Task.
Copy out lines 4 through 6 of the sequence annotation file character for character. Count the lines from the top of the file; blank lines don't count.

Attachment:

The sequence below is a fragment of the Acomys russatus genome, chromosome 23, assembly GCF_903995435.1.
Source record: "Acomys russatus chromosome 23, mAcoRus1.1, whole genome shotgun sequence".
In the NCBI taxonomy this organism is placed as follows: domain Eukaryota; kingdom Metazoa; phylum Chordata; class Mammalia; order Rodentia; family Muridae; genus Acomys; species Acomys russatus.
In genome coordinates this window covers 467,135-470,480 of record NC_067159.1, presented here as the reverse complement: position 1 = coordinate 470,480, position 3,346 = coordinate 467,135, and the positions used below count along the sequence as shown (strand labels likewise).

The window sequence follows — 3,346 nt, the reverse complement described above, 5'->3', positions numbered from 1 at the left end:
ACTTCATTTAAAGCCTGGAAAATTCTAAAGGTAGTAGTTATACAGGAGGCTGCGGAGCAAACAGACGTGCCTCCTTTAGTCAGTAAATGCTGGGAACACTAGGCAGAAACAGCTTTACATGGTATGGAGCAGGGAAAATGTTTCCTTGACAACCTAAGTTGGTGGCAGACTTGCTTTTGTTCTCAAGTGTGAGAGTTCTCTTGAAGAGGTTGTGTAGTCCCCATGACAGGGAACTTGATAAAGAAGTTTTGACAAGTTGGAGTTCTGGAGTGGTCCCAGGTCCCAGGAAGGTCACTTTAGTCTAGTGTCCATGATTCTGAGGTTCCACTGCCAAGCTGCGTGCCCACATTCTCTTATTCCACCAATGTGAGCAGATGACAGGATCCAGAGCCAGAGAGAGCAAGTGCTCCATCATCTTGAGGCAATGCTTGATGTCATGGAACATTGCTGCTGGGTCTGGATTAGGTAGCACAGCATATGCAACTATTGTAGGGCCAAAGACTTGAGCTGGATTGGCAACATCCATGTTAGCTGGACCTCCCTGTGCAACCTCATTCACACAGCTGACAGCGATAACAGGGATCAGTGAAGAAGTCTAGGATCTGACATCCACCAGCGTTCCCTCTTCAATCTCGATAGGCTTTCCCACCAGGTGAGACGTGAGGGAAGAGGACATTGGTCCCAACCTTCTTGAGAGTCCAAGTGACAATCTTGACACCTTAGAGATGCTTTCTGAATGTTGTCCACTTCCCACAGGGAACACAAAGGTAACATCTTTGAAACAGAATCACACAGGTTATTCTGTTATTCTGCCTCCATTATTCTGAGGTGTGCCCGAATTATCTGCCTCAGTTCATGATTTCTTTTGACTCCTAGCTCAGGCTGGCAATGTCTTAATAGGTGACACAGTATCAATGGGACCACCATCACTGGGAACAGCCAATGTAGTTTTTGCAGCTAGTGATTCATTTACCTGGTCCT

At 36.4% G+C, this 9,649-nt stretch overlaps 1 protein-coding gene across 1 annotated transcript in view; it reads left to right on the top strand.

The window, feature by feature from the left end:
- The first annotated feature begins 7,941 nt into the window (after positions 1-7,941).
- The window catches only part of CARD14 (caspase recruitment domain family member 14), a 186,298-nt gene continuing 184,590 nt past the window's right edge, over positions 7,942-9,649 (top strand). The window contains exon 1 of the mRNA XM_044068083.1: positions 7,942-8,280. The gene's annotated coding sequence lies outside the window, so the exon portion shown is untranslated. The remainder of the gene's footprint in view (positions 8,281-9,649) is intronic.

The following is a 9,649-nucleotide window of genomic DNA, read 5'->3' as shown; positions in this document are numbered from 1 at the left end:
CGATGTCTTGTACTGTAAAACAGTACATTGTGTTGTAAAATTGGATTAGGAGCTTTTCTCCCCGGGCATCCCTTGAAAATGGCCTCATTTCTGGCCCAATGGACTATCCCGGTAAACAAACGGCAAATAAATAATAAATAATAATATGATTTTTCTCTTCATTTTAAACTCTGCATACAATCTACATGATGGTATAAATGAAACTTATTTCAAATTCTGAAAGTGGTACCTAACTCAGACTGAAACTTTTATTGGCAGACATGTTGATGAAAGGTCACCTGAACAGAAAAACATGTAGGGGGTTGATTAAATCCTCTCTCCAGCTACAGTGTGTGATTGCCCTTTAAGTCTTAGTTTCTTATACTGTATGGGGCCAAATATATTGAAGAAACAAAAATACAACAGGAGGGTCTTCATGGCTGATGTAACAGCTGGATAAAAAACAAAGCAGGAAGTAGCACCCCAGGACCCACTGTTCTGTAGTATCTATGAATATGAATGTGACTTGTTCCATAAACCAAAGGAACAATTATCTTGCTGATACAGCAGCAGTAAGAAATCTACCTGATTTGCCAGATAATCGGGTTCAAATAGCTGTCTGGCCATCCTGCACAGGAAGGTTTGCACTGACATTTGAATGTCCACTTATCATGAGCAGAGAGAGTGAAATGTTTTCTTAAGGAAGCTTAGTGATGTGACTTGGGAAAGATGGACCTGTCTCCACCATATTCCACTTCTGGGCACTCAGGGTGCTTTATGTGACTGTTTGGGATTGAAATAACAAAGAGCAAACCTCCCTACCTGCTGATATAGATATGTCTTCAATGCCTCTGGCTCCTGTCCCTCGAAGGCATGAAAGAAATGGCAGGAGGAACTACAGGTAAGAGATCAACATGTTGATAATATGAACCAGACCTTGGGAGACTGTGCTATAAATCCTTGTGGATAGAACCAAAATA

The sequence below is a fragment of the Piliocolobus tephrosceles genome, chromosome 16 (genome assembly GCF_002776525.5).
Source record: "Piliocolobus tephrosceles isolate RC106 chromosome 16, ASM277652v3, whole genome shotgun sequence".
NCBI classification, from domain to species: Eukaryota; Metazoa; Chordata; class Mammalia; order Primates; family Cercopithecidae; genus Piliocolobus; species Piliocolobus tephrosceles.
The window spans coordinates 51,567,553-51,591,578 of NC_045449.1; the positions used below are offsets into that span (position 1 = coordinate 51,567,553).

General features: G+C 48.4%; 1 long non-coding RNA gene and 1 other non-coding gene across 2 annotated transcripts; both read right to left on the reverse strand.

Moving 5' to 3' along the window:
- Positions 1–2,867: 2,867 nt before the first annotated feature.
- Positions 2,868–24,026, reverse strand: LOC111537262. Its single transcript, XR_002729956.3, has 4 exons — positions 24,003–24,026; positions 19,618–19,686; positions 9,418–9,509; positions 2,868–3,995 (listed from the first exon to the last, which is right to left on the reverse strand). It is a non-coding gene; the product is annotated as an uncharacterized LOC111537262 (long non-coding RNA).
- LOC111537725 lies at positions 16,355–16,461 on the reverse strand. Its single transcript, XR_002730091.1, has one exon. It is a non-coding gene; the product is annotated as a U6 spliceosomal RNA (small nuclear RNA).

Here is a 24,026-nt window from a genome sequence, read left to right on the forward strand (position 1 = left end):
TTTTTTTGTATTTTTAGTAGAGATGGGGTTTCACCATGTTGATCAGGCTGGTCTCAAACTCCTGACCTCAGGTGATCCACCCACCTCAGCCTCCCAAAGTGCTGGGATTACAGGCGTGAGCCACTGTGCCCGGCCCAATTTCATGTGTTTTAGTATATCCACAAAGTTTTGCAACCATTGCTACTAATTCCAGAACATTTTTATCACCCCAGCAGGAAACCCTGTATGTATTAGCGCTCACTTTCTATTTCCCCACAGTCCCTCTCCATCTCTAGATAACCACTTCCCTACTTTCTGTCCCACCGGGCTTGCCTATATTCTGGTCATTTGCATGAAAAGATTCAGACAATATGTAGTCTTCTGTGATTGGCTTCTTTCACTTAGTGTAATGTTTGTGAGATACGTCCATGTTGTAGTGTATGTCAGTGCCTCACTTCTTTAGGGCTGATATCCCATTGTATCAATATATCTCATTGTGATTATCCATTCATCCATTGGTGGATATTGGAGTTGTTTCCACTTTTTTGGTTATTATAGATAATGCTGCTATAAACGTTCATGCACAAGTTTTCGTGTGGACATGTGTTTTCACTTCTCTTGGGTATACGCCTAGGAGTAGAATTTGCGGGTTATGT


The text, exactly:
In genome coordinates this window covers 467,135-470,480 of record NC_067159.1, presented here as the reverse complement: position 1 = coordinate 470,480, position 3,346 = coordinate 467,135, and the positions used below count along the sequence as shown (strand labels likewise).

The window sequence follows — 3,346 nt, the reverse complement described above, 5'->3', positions numbered from 1 at the left end:
ACTTCATTTAAAGCCTGGAAAATTCTAAAGGTAGTAGTTATACAGGAGGCTGCGGAGCAAACAGACGTGCCTCCTTTAGTCAGTAAATGCTGGGAACACTAGGCAGAAACAGCTTTACATGGTATGGAGCAGGGAAAATGTTTCCTTGACAACCTAAGTTGGTGGCAGACTTGCTTTTGTTCTCAAGTGTGAGAGTTCTCTTGAAGAGGTTGTGTAGTCCCCATGACAGGGAACTTGATAAAGAAGTTTTGACAAGTTGGAGTTCTGGAGTGGTCCCAGGTCCCAGGAAGGTCACTTTAGTCTAGTGTCCATGATTCTGAGGTTCCACTGCCAAGCTGCGTGCCCACATTCTCTTATTCCACCAATGTGAGCAGATGACAGGATCCAGAGCCAGAGAGAGCAAGTGCTCCATCATCTTGAGGCAATGCTTGATGTCATGGAACATTGCTGCTGGGTCTGGATTAGGTAGCACAGCATATGCAACTATTGTAGGGCCAAAGACTTGAGCTGGATTGGCAACATCCATGTTAGCTGGACCTCCCTGTGCAACCTCATTCACACAGCTGACAGCGATAACAGGGATCAGTGAAGAAGTCTAGGATCTGACATCCACCAGCGTTCCCTCTTCAATCTCGATAGGCTTTCCCACCAGGTGAGACGTGAGGGAAGAGGACATTGGTCCCAACCTTCTTGAGAGTCCAAGTGACAATCTTGACACCTTAGAGATGCTTTCTGAATGTTGTCCACTTCCCACAGGGAACACAAAGGTAACATCTTTGAAACAGAATCACACAGGTTATTCTGTTATTCTGCCTCCATTATTCTGAGGTGTGCCCGAATTATCTGCCTCAGTTCATGATTTCTTTTGACTCCTAGCTCAGGCTGGCAATGTCTTAATAGGTGACACAGTATCAATGGGACCACCATCACTGGGAACAGCCAATGTAGTTTTTGCAGCTAGTGATTCATTTACCTGGTCCT